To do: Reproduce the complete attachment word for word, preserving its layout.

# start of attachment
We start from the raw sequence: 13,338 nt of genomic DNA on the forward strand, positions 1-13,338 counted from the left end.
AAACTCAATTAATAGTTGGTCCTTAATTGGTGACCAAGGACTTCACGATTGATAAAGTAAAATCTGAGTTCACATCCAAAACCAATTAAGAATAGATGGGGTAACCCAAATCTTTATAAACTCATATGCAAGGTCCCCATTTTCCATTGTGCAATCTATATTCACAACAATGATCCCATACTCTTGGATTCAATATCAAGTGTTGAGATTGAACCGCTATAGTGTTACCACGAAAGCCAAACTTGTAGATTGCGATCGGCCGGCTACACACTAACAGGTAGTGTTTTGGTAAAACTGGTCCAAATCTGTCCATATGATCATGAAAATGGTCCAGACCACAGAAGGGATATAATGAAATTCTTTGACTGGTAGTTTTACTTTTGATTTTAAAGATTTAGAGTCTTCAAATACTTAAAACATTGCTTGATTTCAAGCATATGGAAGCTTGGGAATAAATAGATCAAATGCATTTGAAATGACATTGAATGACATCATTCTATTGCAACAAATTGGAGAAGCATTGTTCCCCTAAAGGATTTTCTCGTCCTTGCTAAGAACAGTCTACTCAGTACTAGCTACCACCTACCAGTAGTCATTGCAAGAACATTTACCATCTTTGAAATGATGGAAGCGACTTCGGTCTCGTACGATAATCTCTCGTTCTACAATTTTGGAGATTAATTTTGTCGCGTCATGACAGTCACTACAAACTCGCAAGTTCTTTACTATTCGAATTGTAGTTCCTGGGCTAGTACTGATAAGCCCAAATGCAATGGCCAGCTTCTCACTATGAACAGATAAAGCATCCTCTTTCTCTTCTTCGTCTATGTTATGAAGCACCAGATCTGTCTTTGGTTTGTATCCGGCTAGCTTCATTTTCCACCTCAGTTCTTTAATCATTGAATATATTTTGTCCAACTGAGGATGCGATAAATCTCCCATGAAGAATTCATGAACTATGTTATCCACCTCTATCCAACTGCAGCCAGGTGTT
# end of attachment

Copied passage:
We start from the raw sequence: 13,338 nt of genomic DNA on the forward strand, positions 1-13,338 counted from the left end.
AAACTCAATTAATAGTTGGTCCTTAATTGGTGACCAAGGACTTCACGATTGATAAAGTAAAATCTGAGTTCACATCCAAAACCAATTAAGAATAGATGGGGTAACCCAAATCTTTATAAACTCATATGCAAGGTCCCCATTTTCCATTGTGCAATCTATATTCACAACAATGATCCCATACTCTTGGATTCAATATCAAGTGTTGAGATTGAACCGCTATAGTGTTACCACGAAAGCCAAACTTGTAGATTGCGATCGGCCGGCTACACACTAACAGGTAGTGTTTTGGTAAAACTGGTCCAAATCTGTCCATATGATCATGAAAATGGTCCAGACCACAGAAGGGATATAATGAAATTCTTTGACTGGTAGTTTTACTTTTGATTTTAAAGATTTAGAGTCTTCAAATACTTAAAACATTGCTTGATTTCAAGCATATGGAAGCTTGGGAATAAATAGATCAAATGCATTTGAAATGACATTGAATGACATCATTCTATTGCAACAAATTGGAGAAGCATTGTTCCCCTAAAGGATTTTCTCGTCCTTGCTAAGAACAGTCTACTCAGTACTAGCTACCACCTACCAGTAGTCATTGCAAGAACATTTACCATCTTTGAAATGATGGAAGCGACTTCGGTCTCGTACGATAATCTCTCGTTCTACAATTTTGGAGATTAATTTTGTCGCGTCATGACAGTCACTACAAACTCGCAAGTTCTTTACTATTCGAATTGTAGTTCCTGGGCTAGTACTGATAAGCCCAAATGCAATGGCCAGCTTCTCACTATGAACAGATAAAGCATCCTCTTTCTCTTCTTCGTCTATGTTATGAAGCACCAGATCTGTCTTTGGTTTGTATCCGGCTAGCTTCATTTTCCACCTCAGTTCTTTAATCATTGAATATATTTTGTCCAACTGAGGATGCGATAAATCTCCCATGAAGAATTCATGAACTATGTTATCCACCTCTATCCAACTGCAGCCAGGTGTT